B.R.M has also collaborated with Corvette and Corvette Racing since 2015, launching multiple timepieces. For the Historic Sportscar Racing series, with which it has partnered since 2014, B.R.M sponsors the Endurance Challenge.
And finally, since 2017, B.R.M has produced numerous models with Martini Racing, whose dials are adorned with the Italian brand’s famous blue and red stripes, matched with B.R.M’s trademark drilled holes on the hands, crown, pushers and strap.
Next Week: Casio and Ernst Benz
Y-Jean Mun-DelSalleis a freelance journalist and editorial consultant who has lived on three different continents. She meets with inspirational individuals in pursuit of excellence: emerging and established artists, designers and craftsmen, engaging entrepreneurs and philanthropists, and the movers and shakers of the world today. She contributes regularly to regional and international titles such as Artsy, Asia Tatler, Design Anthology, Forbes, Portfolio, Robb Report, Shawati’ and Vogue, shining a spotlight in particular on art, architecture, design, horology and jewelry.
Alongside the many new dome clocks and pocket watches Patek Philippe is debuting during its wide-ranging Rare Handcrafts 2020-2021 exhibition in Geneva this month, the manufacture is also presenting six ongoing-collection wristwatches re-interpreted with new artisanal craftsmanship.
These debuts include a Ref. 6002R-001 Sky Moon Tourbillon, a diamond-set minute repeater with retrograde perpetual calendar (Ref. 5304/301R-001), a minute repeater with perpetual calendar (Ref. 5374-001), the Ref. 7040/250G-001 Minute Repeater for Ladies, a richly decorated Golden Ellipse (Ref. 5738/51G-001), and a white gold Nautilus set with diamonds. Prices for all these models are on request.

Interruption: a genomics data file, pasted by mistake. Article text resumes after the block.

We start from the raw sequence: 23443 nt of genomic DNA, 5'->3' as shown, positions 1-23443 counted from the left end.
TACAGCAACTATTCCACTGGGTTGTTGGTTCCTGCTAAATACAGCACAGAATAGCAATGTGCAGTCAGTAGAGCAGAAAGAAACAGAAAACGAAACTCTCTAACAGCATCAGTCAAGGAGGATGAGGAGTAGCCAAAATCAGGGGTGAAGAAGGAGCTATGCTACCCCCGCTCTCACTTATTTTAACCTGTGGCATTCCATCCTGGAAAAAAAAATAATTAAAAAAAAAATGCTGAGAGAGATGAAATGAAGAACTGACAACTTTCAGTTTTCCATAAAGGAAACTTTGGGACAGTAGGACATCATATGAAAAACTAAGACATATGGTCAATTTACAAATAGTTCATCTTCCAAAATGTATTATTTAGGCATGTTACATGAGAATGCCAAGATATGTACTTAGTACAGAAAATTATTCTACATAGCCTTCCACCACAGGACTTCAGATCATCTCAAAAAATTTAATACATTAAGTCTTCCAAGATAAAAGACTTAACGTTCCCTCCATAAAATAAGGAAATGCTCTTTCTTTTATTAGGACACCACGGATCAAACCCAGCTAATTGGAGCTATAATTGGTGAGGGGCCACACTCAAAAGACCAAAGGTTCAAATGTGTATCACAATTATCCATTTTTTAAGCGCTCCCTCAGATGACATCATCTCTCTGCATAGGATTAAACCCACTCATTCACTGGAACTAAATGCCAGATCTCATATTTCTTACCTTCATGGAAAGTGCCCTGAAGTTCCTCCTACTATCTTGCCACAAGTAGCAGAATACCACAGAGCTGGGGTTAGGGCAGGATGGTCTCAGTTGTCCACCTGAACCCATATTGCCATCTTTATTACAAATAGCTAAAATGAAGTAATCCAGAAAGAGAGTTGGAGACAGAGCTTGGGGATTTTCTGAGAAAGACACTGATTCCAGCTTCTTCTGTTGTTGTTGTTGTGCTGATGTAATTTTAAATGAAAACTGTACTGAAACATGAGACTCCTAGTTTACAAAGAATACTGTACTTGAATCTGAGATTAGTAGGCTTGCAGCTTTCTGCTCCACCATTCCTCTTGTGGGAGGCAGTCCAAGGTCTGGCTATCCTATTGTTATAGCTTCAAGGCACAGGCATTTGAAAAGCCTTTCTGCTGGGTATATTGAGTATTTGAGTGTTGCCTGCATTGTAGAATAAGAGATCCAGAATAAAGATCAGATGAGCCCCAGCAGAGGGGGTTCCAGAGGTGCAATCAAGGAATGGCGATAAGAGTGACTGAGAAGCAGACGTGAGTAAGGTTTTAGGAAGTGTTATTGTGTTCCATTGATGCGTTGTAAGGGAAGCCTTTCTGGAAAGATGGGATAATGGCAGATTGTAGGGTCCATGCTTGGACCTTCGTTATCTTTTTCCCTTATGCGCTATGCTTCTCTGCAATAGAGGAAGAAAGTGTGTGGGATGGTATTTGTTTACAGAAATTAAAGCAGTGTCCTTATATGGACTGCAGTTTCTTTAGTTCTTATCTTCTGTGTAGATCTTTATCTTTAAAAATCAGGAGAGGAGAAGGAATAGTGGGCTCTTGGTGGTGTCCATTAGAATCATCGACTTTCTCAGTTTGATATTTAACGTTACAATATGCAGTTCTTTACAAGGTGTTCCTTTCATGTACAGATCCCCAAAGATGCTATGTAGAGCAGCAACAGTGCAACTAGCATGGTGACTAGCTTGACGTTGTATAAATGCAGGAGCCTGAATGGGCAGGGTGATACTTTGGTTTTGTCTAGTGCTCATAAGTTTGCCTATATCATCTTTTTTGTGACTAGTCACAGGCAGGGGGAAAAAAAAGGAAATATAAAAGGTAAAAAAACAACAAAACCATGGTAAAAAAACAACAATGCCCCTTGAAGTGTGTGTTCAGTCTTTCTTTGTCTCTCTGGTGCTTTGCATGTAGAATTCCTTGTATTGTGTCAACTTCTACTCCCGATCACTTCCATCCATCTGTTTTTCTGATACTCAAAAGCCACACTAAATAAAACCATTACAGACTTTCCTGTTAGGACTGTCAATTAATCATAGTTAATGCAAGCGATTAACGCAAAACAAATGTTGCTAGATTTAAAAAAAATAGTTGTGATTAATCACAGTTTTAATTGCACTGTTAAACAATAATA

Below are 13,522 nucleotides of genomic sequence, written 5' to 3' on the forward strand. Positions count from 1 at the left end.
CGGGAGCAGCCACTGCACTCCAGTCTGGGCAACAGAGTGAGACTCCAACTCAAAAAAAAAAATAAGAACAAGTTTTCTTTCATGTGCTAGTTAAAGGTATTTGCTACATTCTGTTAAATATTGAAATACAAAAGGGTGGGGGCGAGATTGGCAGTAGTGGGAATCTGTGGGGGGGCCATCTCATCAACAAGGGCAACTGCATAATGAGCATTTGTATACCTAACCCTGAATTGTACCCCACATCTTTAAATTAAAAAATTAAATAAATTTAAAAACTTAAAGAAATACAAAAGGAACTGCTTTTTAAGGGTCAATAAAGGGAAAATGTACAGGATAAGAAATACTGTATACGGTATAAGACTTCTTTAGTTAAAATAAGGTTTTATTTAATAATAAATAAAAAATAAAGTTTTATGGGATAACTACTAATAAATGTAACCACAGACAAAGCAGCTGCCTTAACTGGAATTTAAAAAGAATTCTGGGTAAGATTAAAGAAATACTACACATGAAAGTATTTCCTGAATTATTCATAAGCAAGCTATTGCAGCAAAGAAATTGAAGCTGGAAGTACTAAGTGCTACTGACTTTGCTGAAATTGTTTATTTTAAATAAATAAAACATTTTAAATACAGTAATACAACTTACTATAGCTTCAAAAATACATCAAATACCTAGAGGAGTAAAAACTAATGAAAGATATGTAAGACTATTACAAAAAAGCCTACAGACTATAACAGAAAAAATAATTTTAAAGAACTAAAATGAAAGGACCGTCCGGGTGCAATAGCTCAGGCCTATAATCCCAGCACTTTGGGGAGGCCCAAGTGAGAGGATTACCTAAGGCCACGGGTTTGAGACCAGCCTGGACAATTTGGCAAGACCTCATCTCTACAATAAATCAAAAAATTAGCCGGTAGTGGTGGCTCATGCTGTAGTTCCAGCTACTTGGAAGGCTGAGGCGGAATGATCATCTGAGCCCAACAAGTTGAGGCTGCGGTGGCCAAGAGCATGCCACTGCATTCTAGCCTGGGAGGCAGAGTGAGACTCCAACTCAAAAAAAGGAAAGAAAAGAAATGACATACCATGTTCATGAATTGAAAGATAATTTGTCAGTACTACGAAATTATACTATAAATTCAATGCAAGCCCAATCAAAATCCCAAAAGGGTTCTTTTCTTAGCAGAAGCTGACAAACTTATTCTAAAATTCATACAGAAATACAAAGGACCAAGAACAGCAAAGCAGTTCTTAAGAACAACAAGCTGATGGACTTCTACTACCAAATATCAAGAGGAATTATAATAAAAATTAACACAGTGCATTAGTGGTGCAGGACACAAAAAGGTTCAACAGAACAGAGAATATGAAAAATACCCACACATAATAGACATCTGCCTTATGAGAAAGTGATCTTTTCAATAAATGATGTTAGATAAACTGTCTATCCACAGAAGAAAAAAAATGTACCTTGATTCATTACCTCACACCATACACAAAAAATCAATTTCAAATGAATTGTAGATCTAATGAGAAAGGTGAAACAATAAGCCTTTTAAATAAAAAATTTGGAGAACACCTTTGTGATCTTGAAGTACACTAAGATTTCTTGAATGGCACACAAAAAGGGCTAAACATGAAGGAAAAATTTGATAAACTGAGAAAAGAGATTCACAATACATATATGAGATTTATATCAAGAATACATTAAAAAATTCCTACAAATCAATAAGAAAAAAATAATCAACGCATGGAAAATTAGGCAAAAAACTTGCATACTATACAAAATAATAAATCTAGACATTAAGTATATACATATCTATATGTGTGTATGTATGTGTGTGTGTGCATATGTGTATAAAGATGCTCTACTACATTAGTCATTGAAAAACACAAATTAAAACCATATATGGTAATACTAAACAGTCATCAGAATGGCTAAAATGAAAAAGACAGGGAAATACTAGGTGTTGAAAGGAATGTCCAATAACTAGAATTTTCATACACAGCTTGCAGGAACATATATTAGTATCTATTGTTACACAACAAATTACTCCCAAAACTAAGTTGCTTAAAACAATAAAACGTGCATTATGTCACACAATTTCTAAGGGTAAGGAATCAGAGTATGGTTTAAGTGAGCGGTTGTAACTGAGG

The Ref. 6002R-001 Sky Moon Tourbillon Haut Artisanat
Patek Philippe has given this ultra-complex watch (with twelve complications) a stunning hand-engraved rose-gold case with a brown dial in grand feu champlevé and cloisonné enamel.
Patek Philippe’s engravers spent more than 100 hours creating the ‘volutes and arabesques’ case, crown and repeater slide. As Patek Philippe’s second most complicated model, the Sky Moon Tourbillon combines a tourbillon and a minute repeater that strikes on cathedral gongs, a perpetual calendar with a retrograde date, a moon-phase display and the leap year cycle.
From the back, you’ll see a celestial chart showing the apparent motion of the moon and the stars. Patek Philippe will deliver the new Ref. 6002R-001 Sky Moon Tourbillon with hand-engraved cufflinks in rose gold. It replaces the Ref. 6002G-010 in white gold with a black grand feu enamel dial.
The Ref. 5374G-001 Minute Repeaterwith a perpetual calendar
Initially available in platinum, this chiming watch with cathedral gongs now boasts a white-gold case with a glossy blue grand feu enamel dial. Also new are the slightly larger perpetual calendar (day, date, month, leap year cycle) displays, placed on slightly enlarged subsidiary dials. In addition, the white gold hands are now highly luminous, while themoonphase aperture is made using the champlevé enamel technique and then framed in white gold (see below).
Ref. 7040/250G-001 Rare Handcrafts Minute Repeater for ladies
This groundbreaking minute repeater is now extra luxurious with a blue grand feu flinqué enamel dial and a bezel with a Flamme diamond setting. The new model is slightly larger (36m) than the earlier models, and also boasts a diamond-set bezel.